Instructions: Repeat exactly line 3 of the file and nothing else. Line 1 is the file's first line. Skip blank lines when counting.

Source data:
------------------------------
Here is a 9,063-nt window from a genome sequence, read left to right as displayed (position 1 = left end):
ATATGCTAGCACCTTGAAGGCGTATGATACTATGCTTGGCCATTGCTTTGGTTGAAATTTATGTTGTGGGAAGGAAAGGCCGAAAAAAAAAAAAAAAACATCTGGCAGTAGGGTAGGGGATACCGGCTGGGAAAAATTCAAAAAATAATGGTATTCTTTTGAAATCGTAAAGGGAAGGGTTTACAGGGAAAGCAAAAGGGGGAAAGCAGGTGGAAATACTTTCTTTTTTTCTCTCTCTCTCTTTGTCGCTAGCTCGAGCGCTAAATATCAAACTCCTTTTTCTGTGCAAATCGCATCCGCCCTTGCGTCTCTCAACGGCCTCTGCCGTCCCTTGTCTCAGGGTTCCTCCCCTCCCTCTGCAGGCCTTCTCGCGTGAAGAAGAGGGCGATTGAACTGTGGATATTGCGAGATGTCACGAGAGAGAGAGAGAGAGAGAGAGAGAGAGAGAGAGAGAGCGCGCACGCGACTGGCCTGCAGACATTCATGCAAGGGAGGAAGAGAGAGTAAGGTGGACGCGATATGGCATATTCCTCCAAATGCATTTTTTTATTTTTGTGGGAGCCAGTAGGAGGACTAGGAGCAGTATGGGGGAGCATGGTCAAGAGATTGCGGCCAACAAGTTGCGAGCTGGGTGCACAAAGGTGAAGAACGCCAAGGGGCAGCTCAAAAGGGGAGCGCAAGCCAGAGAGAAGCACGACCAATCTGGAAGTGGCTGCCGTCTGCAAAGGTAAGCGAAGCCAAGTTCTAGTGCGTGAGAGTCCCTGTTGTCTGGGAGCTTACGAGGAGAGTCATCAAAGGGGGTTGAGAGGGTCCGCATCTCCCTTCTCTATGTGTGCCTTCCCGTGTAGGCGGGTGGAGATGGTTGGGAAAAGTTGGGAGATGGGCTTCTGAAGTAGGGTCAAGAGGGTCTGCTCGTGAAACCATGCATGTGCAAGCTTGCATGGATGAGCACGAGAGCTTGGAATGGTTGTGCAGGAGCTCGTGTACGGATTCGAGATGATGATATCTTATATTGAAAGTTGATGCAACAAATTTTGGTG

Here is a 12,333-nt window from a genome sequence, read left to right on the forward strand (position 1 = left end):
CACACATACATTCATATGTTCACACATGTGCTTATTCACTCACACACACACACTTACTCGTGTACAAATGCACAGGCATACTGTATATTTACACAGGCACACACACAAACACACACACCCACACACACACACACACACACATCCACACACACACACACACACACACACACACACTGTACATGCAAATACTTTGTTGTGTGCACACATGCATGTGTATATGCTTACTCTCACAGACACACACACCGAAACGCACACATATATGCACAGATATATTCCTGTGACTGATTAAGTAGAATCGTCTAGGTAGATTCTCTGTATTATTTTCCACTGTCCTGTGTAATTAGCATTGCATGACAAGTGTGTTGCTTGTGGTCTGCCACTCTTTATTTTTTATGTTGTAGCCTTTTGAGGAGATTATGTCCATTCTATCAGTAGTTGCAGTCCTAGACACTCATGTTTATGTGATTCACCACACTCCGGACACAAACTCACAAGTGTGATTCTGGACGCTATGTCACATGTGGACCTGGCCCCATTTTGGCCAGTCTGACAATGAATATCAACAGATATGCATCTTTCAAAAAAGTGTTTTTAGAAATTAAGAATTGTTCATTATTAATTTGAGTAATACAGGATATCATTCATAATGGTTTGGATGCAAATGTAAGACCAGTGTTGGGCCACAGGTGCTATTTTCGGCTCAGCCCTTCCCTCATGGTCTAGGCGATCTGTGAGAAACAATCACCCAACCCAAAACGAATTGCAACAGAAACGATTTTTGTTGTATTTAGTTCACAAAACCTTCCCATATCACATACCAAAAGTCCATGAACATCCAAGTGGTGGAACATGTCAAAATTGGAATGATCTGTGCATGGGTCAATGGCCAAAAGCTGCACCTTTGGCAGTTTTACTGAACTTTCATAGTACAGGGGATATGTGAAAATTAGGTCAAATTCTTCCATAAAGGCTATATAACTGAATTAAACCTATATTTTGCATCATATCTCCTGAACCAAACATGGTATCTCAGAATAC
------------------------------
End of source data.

Here is a 12,333-nt window from a genome sequence, read left to right on the forward strand (position 1 = left end):